Launched in 2016, Operation Prevention was developed to combat the prescription opioid and heroin epidemic by educating students and kick-starting life-saving conversations at a young age about these substances’ harmful effects. This partnership aims to put a spotlight on hidden issues that may not be visible to parents and teens.
By increasing the visibility of this widespread problem, DEA and Discovery Education hope to bring a more personalized and meaningful approach to spreading awareness in and out of the classroom. Together, these organizations will continue seeking opportunities to educate America’s youth and raise awareness about the opioid crisis.
The annual Video Challenge invites teens across the U.S. to submit 30-60 second video public service announcements that capture their unique voice in communicating the opioid epidemic as a national crisis. First-place winners earn a $10,000 prize, second place gets $5,000 and third receives $1,000. Recipients of the People’s Choice award are given a trip to Quantico, VA for an exclusive tour of DEA training.
Elementary school lesson
- Students follow medication on a path through the body to investigate how they make us feel better with responsible use.
Middle school lessons
Our Brain and Body on Opioids
- Students examine how drug use alters the mind and body and reinforces their understanding by creating a peer-to-peer social media campaign.
Is our Community Influenced by the Opioid Epidemic?
- Students examine why people turn to opioids and act as investigative reporters to consider the who, what, when, where, why, and how of opioid use and misuse
High school lessons
The Signs. The Symptoms. The Science
- Through investigation and hands-on activities, students learn the science behind prescription opioid and heroin addiction, overdose, and withdrawal.
Reporting on a Public Health Crisis: Opioids in the Community
- Students investigate how the opioid epidemic impacts their community acting as investigative reporters to investigate the who, what, when, where, why, and how of opioid use and misuse
- Students become scientists in this powerful digital learning experience. Investigate the science of addiction and the impacts of heroin and prescription opioids on the brain and body through a self-paced scientific exploration.
Archived Virtual Field Trips
- The Science Behind Opioid Addiction Virtual Field Trip explores the science of addiction to help middle and high school students understand how prescription drugs and heroin affect the brain and body. Students got the unfiltered facts about drugs and addiction and had their questions answered by leading experts, including DEA agents and pharmacologists.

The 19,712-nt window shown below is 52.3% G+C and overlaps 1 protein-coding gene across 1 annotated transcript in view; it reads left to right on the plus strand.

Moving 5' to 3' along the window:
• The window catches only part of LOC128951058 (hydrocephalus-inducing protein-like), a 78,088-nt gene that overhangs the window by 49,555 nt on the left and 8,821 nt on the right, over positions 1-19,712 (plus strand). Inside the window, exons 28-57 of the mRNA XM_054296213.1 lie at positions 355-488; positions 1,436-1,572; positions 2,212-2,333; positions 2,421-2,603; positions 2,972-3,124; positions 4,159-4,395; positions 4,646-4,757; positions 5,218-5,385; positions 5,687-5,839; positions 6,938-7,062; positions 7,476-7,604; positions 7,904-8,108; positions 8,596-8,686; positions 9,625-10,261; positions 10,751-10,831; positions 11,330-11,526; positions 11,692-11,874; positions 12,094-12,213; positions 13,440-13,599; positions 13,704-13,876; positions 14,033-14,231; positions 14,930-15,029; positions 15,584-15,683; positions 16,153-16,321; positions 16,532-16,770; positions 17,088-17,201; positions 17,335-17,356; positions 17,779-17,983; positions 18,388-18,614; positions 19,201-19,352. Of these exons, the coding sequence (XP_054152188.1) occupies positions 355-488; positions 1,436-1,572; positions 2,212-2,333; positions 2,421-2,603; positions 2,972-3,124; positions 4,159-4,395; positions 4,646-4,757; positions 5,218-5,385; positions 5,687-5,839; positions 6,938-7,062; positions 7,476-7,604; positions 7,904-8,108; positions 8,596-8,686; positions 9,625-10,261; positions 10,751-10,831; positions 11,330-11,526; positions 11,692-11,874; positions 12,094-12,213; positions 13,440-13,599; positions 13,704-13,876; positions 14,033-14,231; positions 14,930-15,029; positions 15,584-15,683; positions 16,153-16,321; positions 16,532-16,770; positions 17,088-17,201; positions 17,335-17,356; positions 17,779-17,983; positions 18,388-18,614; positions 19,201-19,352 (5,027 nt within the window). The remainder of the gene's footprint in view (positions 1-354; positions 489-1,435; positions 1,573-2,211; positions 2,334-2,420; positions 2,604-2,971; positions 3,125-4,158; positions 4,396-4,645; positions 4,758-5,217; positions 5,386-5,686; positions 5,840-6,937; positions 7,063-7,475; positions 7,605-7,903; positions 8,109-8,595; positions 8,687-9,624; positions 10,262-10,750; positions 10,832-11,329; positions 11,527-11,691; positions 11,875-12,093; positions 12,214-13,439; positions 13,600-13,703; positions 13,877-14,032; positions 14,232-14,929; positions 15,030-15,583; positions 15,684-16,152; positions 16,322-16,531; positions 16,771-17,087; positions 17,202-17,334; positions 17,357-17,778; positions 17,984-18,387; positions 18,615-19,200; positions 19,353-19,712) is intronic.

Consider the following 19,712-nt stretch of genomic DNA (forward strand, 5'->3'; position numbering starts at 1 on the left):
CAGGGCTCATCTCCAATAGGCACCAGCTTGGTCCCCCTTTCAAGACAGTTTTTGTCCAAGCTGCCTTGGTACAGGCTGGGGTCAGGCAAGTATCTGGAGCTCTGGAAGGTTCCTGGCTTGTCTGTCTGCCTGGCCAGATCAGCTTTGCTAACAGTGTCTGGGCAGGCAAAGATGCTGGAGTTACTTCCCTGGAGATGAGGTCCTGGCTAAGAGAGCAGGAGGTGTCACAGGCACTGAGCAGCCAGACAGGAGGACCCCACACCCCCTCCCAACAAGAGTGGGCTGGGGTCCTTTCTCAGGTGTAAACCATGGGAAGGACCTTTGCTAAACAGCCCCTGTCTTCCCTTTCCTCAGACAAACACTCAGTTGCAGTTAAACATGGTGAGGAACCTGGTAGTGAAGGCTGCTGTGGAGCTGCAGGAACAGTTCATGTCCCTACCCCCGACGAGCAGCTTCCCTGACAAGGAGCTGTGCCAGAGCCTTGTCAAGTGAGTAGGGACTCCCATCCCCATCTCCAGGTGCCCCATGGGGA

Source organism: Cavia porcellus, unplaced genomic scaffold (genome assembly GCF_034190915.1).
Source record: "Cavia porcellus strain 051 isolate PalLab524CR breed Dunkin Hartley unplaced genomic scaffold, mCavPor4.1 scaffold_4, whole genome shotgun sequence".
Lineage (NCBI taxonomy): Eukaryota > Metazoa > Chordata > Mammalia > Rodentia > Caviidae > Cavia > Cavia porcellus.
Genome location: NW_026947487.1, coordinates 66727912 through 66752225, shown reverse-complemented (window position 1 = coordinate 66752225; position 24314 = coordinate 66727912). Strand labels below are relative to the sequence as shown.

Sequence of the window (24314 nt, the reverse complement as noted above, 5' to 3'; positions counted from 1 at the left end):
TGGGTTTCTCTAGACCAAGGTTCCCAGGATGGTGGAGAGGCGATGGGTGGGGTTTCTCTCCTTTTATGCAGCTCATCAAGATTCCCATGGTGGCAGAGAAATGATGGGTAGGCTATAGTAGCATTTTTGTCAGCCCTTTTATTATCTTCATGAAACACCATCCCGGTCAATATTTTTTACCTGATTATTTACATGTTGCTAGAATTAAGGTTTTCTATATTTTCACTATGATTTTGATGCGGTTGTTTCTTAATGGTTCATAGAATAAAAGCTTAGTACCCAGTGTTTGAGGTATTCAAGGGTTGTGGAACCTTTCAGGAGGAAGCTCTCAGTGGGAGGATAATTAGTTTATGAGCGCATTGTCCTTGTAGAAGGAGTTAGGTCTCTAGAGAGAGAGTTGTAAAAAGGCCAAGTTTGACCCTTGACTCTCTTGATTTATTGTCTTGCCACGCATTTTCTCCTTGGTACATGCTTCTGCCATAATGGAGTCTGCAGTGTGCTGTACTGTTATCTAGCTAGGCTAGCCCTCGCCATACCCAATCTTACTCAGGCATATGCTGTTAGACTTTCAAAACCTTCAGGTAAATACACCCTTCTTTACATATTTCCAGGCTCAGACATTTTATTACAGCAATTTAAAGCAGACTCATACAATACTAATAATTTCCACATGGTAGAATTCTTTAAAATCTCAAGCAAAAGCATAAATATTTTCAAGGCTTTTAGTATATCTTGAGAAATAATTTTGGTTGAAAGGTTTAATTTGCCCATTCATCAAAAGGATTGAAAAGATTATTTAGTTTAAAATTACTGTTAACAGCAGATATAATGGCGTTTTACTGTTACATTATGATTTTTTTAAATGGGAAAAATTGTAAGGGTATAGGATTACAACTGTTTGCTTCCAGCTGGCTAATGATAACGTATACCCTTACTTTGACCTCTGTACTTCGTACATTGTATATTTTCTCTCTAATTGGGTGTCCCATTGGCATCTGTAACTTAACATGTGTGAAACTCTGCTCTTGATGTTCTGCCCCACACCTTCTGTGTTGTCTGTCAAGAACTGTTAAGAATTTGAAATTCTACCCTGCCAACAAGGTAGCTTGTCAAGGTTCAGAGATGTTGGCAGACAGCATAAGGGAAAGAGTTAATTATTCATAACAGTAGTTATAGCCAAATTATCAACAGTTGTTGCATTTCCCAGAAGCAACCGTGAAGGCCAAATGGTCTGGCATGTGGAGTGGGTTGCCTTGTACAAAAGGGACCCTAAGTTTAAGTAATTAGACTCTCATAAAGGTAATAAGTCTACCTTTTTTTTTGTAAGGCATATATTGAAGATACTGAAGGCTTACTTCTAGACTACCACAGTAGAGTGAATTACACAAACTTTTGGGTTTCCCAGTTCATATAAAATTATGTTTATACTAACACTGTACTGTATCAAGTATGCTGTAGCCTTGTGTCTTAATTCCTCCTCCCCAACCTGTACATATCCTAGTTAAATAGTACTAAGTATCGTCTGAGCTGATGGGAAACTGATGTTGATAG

- On the Frontlines of the Opioid Epidemic: A Community Fighting Back Virtual Field Trip visited Huntington, WV — a typical American community that has been greatly impacted by the opioid epidemic — to hear the powerful personal stories from the bravest teens and change makers in the city. Students learn how opioids have affected their lives, how they are improving the city now, and ways your students could make a positive impact on their own communities.
- Opioids: Real People. Real Stories. Real Science: Students may dream of being a pro athlete, a scientist, or just making good grades. No one dreams of becoming addicted to drugs, but American students’ dreams are being derailed by opioids. No matter how it begins, recovery from addiction is a struggle. Give middle and high school students the information they need about how addiction can start in this virtual field trip. Students will meet:
- Two retired professional athletes who understand the pressure to play through pain now focus their efforts on giving alternative pain management options to young athletes.
- A musician who played at Carnegie Hall before becoming addicted supports musicians who are in recovery.
- Three generations affected by opioid addiction who define the far-reaching impact of this crisis.
Annual Video Challenge
- Invites teens to submit a 30-60 second video PSA targeting their peers to raise awareness about the dangers of opioid addiction.
Since the program’s launch:
- Content has been used in classrooms reaching over 4M students
- Significant engagement on social media channels with 300M+ social impressions
- We successfully launched our 3rd virtual field trip in the Fall of 2018, with 200,000+ estimated live virtual field trip viewers (plus thousands more who have viewed via our on-demand archive.)
A high school teacher who wrote to Mike Bryant (our VFT host) through the Discovery Educator Network:
- "At the end of the #VFT, I had my students spread out and anonymously write to me about their exposure and experiences with drugs. All but one has seen them; seen them sold, know where they are stashed, could name names, and two had even been offered them… we really are #savinglivestogether."
Mr. Tim Phillips, Director of the Westmoreland County Drug Overdose Task Force, commented on how Norwin Middle School in North Huntingdon, PA plans to use the program in their classrooms starting in 2017. (He himself has been clean since 1988 in his personal struggles with drug abuse).
- “Every life needs to be saved. Every overdose is preventable,” Mr. Phillips said, noting that he himself has been “clean” since 1988 in his personal struggles with drug abuse.
- “I see Operation Prevention as being a great thing for this community.
- We have a treatable disease here, and we need to work together to change the stigma.”